Outfielders

George Springer

While the Astros outfield is not nearly as impressive as their infield, they do have a star-caliber player manning center field (and sometimes right field) in Springer. The UConn product — as well as Matt Barnes’ college teammate, something we’ll hear plenty about on broadcasts in this series if the latter makes the Red Sox roster — was a first-round pick who has turned into a fantastic player for Houston. While his ability to make contact was a major concern when he first got to the majors, he’s improved in that area in every year of his career and now makes more contact than the average player. He combines that with plenty of walks and huge power from the right side. The one area of his game that has seen a decline is his baserunning, as he’s merely fine in this area rather than the threat he used to be. Defensively he can play well in either center or right field

Josh Reddick

Red Sox fans know Reddick, of course, as the left-handed outfielder came up through Boston’s farm system. After showing some promise in a couple of major-league stints, the Red Sox traded Reddick to Oakland in the Andrew Bailey deal. The outfielder spent a few solid years with the A’s before signing with Houston this past offseason. He has spent most of the year in the long-end of a platoon, but if putting forth his best career season at the plate. As always, he’s making a ton of contact while hitting for good power, but this year he’s also making more solid contact in general that is leading to more hits. The Red Sox didn’t get to see Reddick in the last series of the regular season due to injury, but he should be ready for the ALDS. It’s unclear how many starts he’ll get with the Red Sox being so southpaw-heavy in their rotation, but even if he doesn’t start he’ll be a major presence off the bench late in games.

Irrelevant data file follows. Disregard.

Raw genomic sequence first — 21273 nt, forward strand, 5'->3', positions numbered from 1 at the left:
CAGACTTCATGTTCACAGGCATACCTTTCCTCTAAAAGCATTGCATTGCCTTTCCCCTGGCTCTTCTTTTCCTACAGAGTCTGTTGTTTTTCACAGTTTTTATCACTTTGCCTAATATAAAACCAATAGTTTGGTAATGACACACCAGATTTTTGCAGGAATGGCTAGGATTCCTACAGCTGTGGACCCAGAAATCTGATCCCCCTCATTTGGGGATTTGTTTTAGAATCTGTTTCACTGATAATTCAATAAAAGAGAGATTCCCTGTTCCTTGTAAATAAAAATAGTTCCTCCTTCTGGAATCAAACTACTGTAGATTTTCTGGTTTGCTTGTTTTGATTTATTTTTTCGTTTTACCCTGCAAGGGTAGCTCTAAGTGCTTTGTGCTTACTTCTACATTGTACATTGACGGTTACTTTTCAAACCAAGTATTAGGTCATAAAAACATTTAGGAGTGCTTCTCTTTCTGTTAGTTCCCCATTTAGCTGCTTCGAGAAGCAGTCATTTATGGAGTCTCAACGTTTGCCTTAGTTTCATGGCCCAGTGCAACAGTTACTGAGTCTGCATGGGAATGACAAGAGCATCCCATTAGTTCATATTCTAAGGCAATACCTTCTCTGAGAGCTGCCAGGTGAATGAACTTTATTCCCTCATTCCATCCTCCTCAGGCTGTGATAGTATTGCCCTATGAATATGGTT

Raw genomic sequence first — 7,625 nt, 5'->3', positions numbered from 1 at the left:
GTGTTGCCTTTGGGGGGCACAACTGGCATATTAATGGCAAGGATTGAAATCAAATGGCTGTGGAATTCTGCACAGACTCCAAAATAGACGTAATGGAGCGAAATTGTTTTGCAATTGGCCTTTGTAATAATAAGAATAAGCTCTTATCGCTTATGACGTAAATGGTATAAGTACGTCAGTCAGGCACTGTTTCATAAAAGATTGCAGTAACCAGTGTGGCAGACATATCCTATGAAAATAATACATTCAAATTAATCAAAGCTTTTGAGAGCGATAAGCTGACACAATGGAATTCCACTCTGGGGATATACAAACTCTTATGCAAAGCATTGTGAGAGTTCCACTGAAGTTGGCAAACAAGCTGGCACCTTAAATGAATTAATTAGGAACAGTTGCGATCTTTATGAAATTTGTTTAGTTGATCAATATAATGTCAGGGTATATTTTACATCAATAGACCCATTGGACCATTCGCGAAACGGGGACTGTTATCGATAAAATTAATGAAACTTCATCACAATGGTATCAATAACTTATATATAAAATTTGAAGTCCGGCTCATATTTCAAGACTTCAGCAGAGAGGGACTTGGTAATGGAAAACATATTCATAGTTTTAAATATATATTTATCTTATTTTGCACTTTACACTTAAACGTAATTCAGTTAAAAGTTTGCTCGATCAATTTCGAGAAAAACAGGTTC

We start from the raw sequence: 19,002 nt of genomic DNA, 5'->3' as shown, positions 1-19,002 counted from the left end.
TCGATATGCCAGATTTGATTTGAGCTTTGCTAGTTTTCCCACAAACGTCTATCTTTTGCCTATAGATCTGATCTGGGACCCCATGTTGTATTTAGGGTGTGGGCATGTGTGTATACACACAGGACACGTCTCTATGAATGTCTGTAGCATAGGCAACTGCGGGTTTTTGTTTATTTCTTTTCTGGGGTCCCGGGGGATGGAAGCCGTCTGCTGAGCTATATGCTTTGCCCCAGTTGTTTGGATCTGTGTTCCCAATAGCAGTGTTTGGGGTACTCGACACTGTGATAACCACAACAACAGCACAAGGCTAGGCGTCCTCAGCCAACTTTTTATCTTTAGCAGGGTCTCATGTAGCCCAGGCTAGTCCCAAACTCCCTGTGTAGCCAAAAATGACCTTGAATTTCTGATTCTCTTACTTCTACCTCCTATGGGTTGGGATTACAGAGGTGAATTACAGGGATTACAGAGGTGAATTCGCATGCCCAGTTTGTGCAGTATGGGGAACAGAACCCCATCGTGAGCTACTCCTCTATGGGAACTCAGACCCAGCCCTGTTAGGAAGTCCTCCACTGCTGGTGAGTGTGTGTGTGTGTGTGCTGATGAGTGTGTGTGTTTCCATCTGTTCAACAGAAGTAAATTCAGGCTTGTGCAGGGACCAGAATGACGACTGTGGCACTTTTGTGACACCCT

Carlos Beltran

If we’re honest, on merits alone Beltran probably shouldn’t be on Houston’s postseason roster. The veteran slugger and (should-be) future Hall of Famer has had a really rough year as Houston’s DH in 2017. The problem is fairly simple: He just can’t make solid contact anymore. His power has dropped off in a huge way and his BABIP is lower than it’s ever been. At 40 years old a drop off like this isn’t a huge surprise, though the extent to which he’s fallen in such a short time is still startling. All that being said, he’s had great success in the playoffs before so I would bet on him being on the roster, though with Gattis getting more of the at bats at DH.

Cameron Maybin

Maybin is ostensibly a bench player, though he could see a whole lot of starts in this series. If the Astros stick to their regular season plan of platooning Reddick, Maybin is the logical player with whom to pair Reddick in a platoon. Maybin isn’t a great hitter and would be the clear weak link in any lineup that features him, but he can run into some hard contact and goes on plenty of hot streaks. When he starts, Maybin will push Springer over to right field as he’ll handle center. When he doesn’t start, Maybin will be the Astros number one pinch running option off the bench.

Derek Fisher

Fisher is a rookie and one of the few Astros who is prone to the strikeout. A left-handed bat, he probably won’t be getting too many starts in this series if he even gets one. He is a solid bench player, though, as he can play both corner outfield spots pretty well and is also a fast runner for late-game situations. He will likely be the primary pinch runner in games where Maybin gets the start.